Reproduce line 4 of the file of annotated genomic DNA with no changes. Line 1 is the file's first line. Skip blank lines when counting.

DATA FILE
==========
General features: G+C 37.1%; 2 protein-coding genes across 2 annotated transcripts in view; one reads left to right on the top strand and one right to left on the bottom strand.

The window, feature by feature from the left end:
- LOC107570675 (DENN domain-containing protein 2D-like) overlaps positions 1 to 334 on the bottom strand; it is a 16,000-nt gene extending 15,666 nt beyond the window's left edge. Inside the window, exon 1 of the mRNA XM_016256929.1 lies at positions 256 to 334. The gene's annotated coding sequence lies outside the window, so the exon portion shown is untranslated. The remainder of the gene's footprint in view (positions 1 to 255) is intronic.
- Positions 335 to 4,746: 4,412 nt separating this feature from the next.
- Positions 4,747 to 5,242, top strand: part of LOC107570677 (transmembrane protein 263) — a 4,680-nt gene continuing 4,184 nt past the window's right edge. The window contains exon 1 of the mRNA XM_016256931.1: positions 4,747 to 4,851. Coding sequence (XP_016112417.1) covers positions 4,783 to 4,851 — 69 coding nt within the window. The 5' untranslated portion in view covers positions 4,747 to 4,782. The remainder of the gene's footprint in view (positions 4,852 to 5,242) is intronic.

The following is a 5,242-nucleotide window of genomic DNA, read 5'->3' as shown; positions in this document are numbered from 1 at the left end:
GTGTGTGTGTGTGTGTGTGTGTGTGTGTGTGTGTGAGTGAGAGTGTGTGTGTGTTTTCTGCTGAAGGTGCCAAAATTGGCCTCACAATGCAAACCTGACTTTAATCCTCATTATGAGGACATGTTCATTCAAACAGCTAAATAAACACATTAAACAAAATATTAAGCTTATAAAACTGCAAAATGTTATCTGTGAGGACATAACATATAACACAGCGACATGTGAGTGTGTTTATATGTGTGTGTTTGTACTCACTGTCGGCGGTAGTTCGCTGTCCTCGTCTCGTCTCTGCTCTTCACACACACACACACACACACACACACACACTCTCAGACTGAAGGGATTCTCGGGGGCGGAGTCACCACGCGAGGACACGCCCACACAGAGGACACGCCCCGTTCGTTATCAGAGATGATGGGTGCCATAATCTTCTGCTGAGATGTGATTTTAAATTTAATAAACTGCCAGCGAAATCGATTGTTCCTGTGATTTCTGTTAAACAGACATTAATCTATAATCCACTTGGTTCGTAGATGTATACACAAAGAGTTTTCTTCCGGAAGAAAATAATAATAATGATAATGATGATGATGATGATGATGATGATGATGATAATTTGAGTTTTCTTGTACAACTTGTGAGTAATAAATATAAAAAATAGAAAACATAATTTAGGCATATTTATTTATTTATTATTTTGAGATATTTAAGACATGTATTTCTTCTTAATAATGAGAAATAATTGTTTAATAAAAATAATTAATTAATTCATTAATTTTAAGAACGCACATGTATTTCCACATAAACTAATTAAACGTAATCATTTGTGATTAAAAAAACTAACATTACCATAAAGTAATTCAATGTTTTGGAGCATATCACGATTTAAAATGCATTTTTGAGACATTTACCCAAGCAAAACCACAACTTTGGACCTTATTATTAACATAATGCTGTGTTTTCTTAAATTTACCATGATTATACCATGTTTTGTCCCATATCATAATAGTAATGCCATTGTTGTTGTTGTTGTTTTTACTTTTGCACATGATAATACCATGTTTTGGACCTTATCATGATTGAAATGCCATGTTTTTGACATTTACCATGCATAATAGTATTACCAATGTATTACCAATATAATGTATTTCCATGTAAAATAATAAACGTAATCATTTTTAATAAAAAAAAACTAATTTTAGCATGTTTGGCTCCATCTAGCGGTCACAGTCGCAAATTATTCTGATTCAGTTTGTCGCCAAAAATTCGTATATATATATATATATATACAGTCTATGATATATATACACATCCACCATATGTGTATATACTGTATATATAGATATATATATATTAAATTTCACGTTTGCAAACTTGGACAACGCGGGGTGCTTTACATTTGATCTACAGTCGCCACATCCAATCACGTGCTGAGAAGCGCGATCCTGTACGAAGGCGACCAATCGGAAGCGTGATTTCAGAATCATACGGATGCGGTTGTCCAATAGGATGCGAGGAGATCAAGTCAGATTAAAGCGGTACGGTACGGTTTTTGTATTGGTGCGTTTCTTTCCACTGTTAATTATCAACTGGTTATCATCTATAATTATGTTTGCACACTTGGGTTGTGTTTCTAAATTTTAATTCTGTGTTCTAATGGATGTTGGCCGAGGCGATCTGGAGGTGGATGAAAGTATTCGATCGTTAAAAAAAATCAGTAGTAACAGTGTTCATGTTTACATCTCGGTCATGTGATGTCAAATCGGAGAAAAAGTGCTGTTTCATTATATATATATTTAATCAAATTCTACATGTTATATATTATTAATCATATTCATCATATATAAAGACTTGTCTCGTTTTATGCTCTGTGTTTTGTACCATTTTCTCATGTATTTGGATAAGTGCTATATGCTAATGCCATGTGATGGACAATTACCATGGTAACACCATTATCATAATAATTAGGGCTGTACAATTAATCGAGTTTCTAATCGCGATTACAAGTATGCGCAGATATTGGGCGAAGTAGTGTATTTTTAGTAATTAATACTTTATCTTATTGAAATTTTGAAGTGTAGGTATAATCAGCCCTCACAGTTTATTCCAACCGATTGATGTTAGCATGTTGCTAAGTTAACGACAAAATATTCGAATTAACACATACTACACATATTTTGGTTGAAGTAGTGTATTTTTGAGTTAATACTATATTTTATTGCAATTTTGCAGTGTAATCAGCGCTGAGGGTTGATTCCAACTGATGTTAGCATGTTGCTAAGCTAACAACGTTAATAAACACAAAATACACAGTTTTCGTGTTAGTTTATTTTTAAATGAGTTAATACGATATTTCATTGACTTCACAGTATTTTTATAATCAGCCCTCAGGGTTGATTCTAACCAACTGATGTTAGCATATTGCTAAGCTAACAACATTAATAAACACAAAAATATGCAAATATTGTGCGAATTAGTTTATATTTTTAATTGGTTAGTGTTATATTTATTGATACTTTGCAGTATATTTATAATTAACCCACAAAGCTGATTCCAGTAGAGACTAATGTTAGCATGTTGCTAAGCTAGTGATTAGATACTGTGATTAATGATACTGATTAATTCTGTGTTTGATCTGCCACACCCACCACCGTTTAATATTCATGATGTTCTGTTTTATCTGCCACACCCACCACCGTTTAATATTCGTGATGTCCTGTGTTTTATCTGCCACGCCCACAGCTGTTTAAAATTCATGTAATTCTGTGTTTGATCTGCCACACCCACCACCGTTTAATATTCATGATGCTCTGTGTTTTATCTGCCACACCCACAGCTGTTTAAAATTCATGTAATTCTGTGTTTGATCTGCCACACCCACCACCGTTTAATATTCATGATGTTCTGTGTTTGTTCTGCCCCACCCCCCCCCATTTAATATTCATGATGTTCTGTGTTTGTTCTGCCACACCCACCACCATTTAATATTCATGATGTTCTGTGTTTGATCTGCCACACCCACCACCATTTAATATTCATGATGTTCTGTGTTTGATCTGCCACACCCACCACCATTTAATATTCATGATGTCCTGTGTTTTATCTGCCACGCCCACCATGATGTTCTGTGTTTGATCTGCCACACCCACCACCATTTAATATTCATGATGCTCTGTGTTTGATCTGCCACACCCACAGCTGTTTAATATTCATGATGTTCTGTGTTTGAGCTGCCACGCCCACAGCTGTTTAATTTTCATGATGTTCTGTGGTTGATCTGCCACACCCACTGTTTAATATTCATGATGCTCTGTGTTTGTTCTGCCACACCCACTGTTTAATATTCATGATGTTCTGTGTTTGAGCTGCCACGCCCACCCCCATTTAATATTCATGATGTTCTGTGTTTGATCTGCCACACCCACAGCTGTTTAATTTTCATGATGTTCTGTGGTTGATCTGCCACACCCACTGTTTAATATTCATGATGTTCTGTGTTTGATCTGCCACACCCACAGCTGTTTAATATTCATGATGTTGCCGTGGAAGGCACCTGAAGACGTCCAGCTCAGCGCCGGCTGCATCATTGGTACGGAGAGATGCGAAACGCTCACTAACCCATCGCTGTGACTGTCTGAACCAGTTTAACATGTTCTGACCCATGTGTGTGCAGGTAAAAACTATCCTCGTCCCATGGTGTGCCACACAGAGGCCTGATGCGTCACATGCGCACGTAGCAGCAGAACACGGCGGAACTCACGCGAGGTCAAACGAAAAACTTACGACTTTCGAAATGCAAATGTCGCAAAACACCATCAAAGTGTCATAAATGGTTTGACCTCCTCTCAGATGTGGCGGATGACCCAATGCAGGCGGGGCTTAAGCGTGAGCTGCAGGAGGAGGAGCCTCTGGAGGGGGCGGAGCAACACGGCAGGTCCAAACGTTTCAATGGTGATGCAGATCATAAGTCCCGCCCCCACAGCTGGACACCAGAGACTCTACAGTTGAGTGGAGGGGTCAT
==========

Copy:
- Positions 335 to 4,746: 4,412 nt separating this feature from the next.